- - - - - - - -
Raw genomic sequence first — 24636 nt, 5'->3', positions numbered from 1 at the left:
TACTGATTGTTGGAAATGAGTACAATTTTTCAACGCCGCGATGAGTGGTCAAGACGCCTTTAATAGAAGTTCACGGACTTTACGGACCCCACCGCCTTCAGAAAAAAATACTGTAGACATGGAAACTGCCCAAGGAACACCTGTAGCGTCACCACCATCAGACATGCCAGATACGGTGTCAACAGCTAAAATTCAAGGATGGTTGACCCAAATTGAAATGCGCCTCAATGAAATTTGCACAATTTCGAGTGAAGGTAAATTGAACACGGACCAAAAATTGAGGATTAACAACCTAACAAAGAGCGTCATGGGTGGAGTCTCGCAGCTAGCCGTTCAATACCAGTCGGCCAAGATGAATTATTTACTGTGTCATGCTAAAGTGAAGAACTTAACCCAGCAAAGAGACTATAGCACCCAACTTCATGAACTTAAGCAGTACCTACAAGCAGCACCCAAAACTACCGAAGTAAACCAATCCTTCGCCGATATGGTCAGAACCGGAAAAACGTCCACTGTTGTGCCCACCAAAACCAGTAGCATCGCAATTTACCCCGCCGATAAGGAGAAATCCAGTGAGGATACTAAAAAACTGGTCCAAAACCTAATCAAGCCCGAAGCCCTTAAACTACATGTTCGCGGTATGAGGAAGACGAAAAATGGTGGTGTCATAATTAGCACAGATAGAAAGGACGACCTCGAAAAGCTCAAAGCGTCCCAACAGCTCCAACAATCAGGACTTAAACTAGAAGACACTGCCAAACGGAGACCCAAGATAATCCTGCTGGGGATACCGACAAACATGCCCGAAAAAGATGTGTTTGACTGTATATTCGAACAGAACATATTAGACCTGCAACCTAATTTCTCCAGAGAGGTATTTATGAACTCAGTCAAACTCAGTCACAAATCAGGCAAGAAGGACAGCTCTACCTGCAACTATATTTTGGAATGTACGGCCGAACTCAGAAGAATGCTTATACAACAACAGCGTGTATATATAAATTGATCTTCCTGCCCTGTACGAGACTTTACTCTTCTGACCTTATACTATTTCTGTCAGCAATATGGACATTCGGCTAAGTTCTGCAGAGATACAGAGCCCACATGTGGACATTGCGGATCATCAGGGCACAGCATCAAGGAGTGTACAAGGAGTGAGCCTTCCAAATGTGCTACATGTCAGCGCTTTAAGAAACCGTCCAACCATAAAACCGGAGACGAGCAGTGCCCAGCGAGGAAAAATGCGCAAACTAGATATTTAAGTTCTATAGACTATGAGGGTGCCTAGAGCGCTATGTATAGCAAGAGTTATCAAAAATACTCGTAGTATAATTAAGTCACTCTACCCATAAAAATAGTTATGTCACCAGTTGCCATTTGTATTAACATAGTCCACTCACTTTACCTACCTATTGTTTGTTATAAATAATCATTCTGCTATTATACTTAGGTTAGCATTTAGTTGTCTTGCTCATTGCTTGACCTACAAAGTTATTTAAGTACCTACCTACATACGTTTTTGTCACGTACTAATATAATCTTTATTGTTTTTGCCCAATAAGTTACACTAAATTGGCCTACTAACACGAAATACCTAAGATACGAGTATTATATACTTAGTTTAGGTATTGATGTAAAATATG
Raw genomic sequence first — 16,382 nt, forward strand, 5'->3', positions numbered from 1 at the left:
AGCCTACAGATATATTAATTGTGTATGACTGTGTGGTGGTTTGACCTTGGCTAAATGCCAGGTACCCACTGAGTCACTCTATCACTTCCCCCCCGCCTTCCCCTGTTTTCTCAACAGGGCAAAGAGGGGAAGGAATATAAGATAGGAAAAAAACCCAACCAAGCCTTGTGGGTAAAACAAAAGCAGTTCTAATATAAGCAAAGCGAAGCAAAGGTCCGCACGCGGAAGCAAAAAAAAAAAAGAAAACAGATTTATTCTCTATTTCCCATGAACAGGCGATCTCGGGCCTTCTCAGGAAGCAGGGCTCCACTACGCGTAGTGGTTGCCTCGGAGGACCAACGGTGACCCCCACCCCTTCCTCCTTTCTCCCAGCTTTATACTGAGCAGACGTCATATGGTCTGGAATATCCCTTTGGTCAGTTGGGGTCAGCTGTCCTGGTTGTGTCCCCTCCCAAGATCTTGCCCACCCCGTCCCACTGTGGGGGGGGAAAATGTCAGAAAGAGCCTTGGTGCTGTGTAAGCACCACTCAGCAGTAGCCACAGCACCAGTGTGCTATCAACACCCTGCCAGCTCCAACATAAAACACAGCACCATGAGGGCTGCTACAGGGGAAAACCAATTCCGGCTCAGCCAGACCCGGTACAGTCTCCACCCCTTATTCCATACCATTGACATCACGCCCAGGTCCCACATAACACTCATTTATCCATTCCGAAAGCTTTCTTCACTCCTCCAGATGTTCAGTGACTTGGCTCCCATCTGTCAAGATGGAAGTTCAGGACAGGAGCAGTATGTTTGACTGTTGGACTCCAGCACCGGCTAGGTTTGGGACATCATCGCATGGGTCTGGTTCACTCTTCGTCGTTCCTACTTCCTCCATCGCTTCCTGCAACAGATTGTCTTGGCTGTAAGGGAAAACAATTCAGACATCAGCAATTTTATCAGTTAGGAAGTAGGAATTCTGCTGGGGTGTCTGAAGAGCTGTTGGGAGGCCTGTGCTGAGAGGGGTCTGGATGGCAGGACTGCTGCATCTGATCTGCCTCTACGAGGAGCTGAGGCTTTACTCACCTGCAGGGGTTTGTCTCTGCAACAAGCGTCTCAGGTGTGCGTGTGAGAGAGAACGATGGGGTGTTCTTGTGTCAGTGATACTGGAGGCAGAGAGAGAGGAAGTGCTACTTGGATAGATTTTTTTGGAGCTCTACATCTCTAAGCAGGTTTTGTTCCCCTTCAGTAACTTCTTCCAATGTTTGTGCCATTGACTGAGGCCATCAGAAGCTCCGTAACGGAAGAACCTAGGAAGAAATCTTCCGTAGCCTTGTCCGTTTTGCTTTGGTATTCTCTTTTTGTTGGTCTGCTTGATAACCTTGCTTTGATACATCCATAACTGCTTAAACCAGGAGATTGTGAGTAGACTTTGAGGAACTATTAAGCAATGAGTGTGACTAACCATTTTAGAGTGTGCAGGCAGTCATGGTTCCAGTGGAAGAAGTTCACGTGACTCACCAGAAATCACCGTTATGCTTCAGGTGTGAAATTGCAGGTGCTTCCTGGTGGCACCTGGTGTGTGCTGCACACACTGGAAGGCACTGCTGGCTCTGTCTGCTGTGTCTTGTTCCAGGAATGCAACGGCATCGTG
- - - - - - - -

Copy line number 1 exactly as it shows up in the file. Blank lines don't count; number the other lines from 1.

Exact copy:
Raw genomic sequence first — 24636 nt, 5'->3', positions numbered from 1 at the left: